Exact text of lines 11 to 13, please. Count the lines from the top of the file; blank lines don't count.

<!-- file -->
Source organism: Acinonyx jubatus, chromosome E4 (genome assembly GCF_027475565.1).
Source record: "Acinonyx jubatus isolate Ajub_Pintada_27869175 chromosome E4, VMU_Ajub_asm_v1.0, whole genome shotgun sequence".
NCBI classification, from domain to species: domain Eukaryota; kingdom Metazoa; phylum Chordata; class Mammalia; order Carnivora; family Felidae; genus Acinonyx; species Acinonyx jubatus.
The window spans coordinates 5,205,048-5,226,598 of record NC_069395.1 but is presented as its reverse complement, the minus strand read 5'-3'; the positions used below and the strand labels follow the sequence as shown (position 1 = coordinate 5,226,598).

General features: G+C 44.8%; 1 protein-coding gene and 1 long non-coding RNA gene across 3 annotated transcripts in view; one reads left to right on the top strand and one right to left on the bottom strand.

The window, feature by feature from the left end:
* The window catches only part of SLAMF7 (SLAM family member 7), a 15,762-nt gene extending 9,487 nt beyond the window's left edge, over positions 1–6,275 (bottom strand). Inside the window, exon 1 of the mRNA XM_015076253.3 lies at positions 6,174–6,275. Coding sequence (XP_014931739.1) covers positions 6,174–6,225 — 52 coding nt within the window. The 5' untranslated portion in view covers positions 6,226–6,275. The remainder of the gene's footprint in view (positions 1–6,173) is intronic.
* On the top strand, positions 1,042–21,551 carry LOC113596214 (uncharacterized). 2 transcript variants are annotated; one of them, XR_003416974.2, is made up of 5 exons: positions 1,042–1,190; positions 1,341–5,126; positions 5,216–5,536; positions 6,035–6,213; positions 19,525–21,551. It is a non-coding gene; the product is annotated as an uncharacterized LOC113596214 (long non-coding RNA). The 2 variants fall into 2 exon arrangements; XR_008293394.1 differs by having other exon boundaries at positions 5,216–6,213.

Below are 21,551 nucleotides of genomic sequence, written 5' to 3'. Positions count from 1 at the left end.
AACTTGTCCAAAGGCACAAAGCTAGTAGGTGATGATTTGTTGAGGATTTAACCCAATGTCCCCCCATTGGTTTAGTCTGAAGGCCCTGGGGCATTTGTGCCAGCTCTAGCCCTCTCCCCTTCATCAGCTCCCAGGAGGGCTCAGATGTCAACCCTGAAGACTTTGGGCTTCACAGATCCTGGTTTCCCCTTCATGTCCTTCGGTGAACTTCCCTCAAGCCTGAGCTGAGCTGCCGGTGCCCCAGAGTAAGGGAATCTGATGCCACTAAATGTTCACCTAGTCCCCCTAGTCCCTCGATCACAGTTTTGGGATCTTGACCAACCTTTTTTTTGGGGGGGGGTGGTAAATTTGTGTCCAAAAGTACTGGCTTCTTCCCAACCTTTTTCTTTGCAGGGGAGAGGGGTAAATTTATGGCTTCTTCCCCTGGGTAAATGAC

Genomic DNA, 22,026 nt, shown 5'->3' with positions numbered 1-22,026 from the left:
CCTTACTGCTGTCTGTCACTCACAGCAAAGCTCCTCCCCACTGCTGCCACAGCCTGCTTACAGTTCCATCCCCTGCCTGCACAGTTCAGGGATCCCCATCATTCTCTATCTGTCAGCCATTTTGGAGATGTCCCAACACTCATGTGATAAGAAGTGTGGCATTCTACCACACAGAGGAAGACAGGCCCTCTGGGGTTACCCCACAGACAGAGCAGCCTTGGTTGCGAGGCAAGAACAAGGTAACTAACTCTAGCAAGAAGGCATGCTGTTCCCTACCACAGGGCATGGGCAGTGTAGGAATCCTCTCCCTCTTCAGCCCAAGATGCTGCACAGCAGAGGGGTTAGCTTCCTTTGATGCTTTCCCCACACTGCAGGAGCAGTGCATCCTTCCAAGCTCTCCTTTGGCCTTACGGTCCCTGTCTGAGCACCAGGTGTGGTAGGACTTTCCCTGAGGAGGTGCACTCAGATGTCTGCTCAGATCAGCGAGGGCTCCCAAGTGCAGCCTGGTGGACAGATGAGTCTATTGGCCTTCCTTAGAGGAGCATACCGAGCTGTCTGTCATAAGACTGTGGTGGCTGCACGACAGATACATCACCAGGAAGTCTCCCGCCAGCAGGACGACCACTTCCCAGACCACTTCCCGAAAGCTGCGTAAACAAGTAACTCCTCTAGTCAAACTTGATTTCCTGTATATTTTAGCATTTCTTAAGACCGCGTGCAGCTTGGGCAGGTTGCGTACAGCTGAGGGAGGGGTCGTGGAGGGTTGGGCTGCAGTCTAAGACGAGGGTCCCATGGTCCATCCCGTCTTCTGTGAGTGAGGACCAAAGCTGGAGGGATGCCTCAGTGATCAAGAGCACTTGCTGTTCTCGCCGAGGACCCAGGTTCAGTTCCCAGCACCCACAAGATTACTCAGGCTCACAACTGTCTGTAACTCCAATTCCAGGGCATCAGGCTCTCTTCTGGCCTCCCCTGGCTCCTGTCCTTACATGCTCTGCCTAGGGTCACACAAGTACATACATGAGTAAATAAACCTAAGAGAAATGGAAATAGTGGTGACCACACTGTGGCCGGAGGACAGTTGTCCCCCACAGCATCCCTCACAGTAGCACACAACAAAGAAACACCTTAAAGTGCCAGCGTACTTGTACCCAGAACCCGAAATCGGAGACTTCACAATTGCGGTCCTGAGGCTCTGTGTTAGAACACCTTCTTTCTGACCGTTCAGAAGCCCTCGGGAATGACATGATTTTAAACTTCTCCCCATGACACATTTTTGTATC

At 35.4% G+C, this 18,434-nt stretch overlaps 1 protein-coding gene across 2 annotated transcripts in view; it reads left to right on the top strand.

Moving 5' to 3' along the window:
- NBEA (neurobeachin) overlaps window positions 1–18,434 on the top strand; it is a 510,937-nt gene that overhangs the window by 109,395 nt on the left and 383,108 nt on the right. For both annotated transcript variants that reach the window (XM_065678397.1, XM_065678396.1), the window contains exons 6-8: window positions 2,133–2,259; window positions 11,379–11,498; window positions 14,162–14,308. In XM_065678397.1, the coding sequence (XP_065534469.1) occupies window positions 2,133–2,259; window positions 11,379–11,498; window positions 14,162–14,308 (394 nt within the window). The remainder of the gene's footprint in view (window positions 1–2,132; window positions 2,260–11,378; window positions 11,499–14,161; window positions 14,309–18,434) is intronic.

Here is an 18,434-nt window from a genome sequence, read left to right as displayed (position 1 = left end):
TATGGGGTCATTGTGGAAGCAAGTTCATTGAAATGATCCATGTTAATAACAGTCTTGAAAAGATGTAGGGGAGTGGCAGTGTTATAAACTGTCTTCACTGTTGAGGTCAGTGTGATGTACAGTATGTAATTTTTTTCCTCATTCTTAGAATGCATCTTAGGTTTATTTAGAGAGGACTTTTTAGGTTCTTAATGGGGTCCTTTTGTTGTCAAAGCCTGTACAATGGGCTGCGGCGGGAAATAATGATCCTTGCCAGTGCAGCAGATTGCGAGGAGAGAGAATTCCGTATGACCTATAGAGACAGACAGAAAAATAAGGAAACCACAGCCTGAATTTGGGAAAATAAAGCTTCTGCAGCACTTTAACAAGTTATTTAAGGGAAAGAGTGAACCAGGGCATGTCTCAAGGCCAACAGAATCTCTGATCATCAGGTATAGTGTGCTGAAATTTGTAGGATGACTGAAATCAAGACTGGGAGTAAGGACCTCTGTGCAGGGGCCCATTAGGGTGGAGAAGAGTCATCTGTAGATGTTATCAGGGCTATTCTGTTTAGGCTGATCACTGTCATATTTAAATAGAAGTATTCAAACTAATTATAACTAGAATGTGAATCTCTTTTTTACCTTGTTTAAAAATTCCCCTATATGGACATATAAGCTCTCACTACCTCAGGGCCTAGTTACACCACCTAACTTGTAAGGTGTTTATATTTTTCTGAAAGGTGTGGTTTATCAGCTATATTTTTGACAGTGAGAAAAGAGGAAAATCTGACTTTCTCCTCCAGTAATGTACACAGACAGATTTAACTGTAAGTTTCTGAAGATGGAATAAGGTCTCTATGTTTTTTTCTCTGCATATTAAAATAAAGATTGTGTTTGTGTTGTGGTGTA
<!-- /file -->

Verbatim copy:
Genomic DNA, 22,026 nt, shown 5'->3' with positions numbered 1-22,026 from the left:
CCTTACTGCTGTCTGTCACTCACAGCAAAGCTCCTCCCCACTGCTGCCACAGCCTGCTTACAGTTCCATCCCCTGCCTGCACAGTTCAGGGATCCCCATCATTCTCTATCTGTCAGCCATTTTGGAGATGTCCCAACACTCATGTGATAAGAAGTGTGGCATTCTACCACACAGAGGAAGACAGGCCCTCTGGGGTTACCCCACAGACAGAGCAGCCTTGGTTGCGAGGCAAGAACAAGGTAACTAACTCTAGCAAGAAGGCATGCTGTTCCCTACCACAGGGCATGGGCAGTGTAGGAATCCTCTCCCTCTTCAGCCCAAGATGCTGCACAGCAGAGGGGTTAGCTTCCTTTGATGCTTTCCCCACACTGCAGGAGCAGTGCATCCTTCCAAGCTCTCCTTTGGCCTTACGGTCCCTGTCTGAGCACCAGGTGTGGTAGGACTTTCCCTGAGGAGGTGCACTCAGATGTCTGCTCAGATCAGCGAGGGCTCCCAAGTGCAGCCTGGTGGACAGATGAGTCTATTGGCCTTCCTTAGAGGAGCATACCGAGCTGTCTGTCATAAGACTGTGGTGGCTGCACGACAGATACATCACCAGGAAGTCTCCCGCCAGCAGGACGACCACTTCCCAGACCACTTCCCGAAAGCTGCGTAAACAAGTAACTCCTCTAGTCAAACTTGATTTCCTGTATATTTTAGCATTTCTTAAGACCGCGTGCAGCTTGGGCAGGTTGCGTACAGCTGAGGGAGGGGTCGTGGAGGGTTGGGCTGCAGTCTAAGACGAGGGTCCCATGGTCCATCCCGTCTTCTGTGAGTGAGGACCAAAGCTGGAGGGATGCCTCAGTGATCAAGAGCACTTGCTGTTCTCGCCGAGGACCCAGGTTCAGTTCCCAGCACCCACAAGATTACTCAGGCTCACAACTGTCTGTAACTCCAATTCCAGGGCATCAGGCTCTCTTCTGGCCTCCCCTGGCTCCTGTCCTTACATGCTCTGCCTAGGGTCACACAAGTACATACATGAGTAAATAAACCTAAGAGAAATGGAAATAGTGGTGACCACACTGTGGCCGGAGGACAGTTGTCCCCCACAGCATCCCTCACAGTAGCACACAACAAAGAAACACCTTAAAGTGCCAGCGTACTTGTACCCAGAACCCGAAATCGGAGACTTCACAATTGCGGTCCTGAGGCTCTGTGTTAGAACACCTTCTTTCTGACCGTTCAGAAGCCCTCGGGAATGACATGATTTTAAACTTCTCCCCATGACACATTTTTGTATC

At 35.4% G+C, this 18,434-nt stretch overlaps 1 protein-coding gene across 2 annotated transcripts in view; it reads left to right on the top strand.